Morphosyntactic prediction in automatic neural processing of spoken language: EEG evidence

Maria Alekseeva, Andriy Myachykov, Beatriz Bermudez Margaretto, Yury Shtyrov

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Automatic parsing of syntactic information by the human brain is a well-established phenomenon, but its mechanisms remain poorly understood. Its best-known neurophysiological reflection is early left-anterior negativity (ELAN) ERP component with two alternative hypotheses for its origin: (1) error detection, or (2) morphosyntactic prediction/priming. To test these alternatives, we conducted two experiments using a non-attend passive design with visual distraction and recorded ERPs to spoken pronoun-verb phrases and the same critical verbs presented in isolation without pronouns. The results revealed an ELAN at ∼130-220 ms for pronoun-verb gender agreement violations, confirming a high degree of automaticity in early morphosyntactic parsing. Critically, the strongest ELAN was elicited by verbs outside phrasal context, which suggests that the typical ELAN pattern is underpinned by a reduction of ERP amplitudes for felicitous combinations, reflecting syntactic priming/predictability between related words/morphemes (potentially mediated by associative links formed during previous linguistic experience) rather than specialized error-detection processes. [Abstract copyright: Copyright © 2024. Published by Elsevier B.V.]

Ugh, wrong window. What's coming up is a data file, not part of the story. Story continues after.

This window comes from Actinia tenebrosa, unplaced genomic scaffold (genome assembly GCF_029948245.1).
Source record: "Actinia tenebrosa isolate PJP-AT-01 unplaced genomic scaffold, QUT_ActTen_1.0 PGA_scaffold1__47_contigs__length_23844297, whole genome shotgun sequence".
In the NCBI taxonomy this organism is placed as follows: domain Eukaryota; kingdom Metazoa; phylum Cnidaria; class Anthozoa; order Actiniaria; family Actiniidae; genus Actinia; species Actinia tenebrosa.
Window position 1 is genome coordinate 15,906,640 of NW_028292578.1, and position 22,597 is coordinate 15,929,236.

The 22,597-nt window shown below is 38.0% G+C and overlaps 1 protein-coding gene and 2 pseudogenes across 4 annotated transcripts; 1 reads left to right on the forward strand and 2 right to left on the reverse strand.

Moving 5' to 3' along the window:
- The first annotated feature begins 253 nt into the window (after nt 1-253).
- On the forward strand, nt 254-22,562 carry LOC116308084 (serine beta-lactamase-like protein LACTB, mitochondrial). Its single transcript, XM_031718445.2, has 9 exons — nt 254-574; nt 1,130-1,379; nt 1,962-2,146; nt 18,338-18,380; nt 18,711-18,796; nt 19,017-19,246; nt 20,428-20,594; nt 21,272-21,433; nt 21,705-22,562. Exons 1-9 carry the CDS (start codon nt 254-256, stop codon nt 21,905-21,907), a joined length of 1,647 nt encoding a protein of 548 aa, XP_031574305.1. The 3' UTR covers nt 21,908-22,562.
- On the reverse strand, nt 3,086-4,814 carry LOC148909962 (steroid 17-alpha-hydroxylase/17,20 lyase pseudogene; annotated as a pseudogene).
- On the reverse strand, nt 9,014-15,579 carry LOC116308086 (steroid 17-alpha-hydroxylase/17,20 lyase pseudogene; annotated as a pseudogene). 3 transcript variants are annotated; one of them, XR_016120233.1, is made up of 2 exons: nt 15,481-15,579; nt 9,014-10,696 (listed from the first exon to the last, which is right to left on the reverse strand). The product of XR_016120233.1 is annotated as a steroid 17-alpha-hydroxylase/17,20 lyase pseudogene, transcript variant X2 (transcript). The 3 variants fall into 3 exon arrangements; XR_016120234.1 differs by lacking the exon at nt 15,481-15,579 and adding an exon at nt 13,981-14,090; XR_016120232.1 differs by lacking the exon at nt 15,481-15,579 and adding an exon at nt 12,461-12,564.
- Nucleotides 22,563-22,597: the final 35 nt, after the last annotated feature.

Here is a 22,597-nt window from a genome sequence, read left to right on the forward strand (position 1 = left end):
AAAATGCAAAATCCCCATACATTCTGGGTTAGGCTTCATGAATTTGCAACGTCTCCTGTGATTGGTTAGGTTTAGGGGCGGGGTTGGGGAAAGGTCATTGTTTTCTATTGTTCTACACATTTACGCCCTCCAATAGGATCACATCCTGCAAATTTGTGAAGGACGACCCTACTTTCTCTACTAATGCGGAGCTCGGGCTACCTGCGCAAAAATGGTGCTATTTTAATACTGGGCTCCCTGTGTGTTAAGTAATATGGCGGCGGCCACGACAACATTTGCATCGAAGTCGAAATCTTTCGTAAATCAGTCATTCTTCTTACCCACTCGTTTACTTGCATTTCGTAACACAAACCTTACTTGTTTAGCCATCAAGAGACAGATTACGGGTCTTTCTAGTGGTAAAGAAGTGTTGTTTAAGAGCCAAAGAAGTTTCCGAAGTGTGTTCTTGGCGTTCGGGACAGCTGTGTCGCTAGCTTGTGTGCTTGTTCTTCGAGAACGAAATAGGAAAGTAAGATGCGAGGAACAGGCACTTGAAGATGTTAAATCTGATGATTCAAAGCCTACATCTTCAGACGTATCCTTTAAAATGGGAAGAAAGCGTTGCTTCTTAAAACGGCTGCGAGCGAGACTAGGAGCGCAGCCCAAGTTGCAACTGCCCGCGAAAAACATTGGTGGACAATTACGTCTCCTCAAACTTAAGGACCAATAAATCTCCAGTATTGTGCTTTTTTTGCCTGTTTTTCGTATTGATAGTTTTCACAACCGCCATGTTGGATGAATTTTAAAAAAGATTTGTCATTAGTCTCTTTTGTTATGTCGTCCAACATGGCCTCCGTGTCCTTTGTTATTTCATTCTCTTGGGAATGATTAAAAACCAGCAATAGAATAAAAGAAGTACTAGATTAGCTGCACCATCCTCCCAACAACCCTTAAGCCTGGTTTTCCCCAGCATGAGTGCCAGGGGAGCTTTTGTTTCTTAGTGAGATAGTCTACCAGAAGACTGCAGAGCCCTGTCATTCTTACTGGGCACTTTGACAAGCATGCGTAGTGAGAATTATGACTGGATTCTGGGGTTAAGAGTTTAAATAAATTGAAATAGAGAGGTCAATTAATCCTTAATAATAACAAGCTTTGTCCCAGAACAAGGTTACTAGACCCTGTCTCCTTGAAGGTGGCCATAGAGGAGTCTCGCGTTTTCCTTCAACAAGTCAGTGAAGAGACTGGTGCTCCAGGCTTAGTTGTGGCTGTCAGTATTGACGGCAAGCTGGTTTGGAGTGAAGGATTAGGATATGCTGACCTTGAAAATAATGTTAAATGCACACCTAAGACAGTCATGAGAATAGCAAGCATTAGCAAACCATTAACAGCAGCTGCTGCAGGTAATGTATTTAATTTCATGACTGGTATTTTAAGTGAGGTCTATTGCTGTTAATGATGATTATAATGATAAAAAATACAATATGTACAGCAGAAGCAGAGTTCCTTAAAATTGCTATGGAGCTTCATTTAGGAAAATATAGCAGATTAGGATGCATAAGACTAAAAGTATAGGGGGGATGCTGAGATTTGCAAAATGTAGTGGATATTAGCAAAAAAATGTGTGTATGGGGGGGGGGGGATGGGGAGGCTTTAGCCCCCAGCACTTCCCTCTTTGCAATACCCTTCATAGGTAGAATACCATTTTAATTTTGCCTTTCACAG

Original languageEnglish
Article number148949
Number of pages15
JournalBrain Research
Early online date17 Apr 2024
Publication statusE-pub ahead of print - 17 Apr 2024

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